People who are not Southern are usually confused by our habit of creating a "cult of death." When someone dies in the South, it is a big deal. Since the family is assumed to be in the pangs of grief, friends or distant relatives take over the proceedings; a funeral wreath is ordered with black crepe for the front door of the house. Those houses that still have a mechanical doorbell have the bell muffled. Clocks in the household are ceremoniously stopped at the hour of parting. I recall that, as a child, I found a clock in my grandfather's attic. It had been stopped at the hour of his mother's death in 1917 and had never run again; since I liked it so well it was cleaned up and presented to me yet--in 1978--as the clock was wound for the first time in sixty years, we prayed for my great-grandmother's repose.

The cult of death is not limited to the immediate family. If a Southern person dies, every friend, neighbor, business associate, rival, church member, passing friend, and possibly even the local streetcar conductor comes to call at the house and must bring food (since, naturally, the bereaved are so bereaved that they cannot manage to even feed themselves). When many years ago one of my Richmond friends died suddenly and unexpectedly, my first instinct was to march into the kitchen and start baking. One of my roommates--a Northerner, bless her soul--was shocked, believing that I was heartlessly thinking of my own dinner. I simply explained that "they will need food at a time like this and they're going to have to receive guests--they'll want ham biscuits." And thus, after years of turning out so-so biscuits, I made the lightest and flakiest biscuits that I've ever made.

Although people from the rest of the world find the Southern death cult a bit morbid and frightening, I think it takes a back seat in that regard to the more recent form of death obsession. The Southern death cult makes a big deal over a demise, but Southerners remain conscious of the inevitability of death. After all, only one thing in life is certain--its end. We mourn, we bake our butts off, we wear black crepe and black armbands--but death is certain.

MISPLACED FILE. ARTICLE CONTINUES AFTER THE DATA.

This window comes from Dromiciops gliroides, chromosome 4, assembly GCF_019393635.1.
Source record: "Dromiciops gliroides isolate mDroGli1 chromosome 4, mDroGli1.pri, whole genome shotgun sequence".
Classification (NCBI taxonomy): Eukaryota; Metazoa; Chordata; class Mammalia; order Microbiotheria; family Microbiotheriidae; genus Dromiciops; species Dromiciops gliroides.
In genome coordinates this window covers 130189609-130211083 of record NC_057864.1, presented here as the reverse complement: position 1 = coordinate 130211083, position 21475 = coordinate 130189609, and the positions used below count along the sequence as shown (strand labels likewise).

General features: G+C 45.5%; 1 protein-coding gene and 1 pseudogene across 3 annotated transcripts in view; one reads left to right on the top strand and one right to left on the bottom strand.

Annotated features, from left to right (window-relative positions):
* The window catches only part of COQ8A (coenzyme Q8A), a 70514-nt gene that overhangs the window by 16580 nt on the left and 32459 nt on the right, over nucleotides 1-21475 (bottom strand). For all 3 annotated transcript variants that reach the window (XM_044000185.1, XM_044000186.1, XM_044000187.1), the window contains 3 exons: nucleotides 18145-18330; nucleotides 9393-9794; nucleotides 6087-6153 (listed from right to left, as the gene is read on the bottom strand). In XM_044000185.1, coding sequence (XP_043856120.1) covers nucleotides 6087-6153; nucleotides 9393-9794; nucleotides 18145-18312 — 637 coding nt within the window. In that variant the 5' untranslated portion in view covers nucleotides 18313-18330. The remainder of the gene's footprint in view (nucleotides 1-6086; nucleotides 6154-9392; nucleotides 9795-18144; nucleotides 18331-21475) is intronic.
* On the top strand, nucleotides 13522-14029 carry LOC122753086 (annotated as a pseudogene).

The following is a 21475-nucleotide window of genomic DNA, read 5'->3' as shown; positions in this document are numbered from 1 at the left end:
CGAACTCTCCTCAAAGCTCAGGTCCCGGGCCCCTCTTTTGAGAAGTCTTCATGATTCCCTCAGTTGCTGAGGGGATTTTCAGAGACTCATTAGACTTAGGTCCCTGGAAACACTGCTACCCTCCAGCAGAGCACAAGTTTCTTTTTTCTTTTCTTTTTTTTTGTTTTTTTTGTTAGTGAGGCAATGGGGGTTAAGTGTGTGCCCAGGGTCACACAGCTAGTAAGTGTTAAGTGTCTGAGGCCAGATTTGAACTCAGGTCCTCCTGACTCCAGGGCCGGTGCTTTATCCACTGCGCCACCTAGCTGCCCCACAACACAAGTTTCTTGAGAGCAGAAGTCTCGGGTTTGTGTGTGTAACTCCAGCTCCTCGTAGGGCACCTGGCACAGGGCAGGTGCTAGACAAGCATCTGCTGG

The more recent approach, I believe, is ultimately more hurtful to the living. The black crepe and funeral wreaths might seem maudlin (they are), and I'm sure that the psychosocial set might perceive them as damaging to young minds, but they acknowledge the reality of death. The current philosophy seems bent on "counseling" those who have lost a parent, a sibling, a loved one, a friend, a neighbor, even the aforementioned streetcar conductor.

How foolish! Death is, regrettably but necessarily, an inevitable part of, and end to, life. The Southern death cult may make it rather more of a silent-movie spectacle than necessary, but death is still treated as an end. There is no counselling necessary; all of the necessary grief is spelled out in those endless ham biscuits and yard after yard of black crepe. By turning death into something that requires counselling and Conversation and analysis, we only make our own grip on reality more fragile.

Sadly, I can only look back at the two coffins onstage in Walkersville High's ugly auditorium, and wonder if the foolishness didn't start there. Might it not have been better if those two young men had been sent off from a quiet funeral, like anybody else? We may have, in fact, been more scarred by seeing those coffins onstage in an auditorium generally used for happy occasions. If something about death must be beaten to death--it should be the dough for good Maryland biscuits to bring to the family. Grief is natural, because death is natural. The more it is analyzed, the more it becomes unmanageable.

While the death of those four children in Frederick is shocking, I cannot help but think it will frighten their classmates even more to have "grief counselors" lurking in the hallways. We have coddled our children in far too many ways and for far too long. Stick with the ham biscuits and black crepe and let children understand that finality is, in fact, final.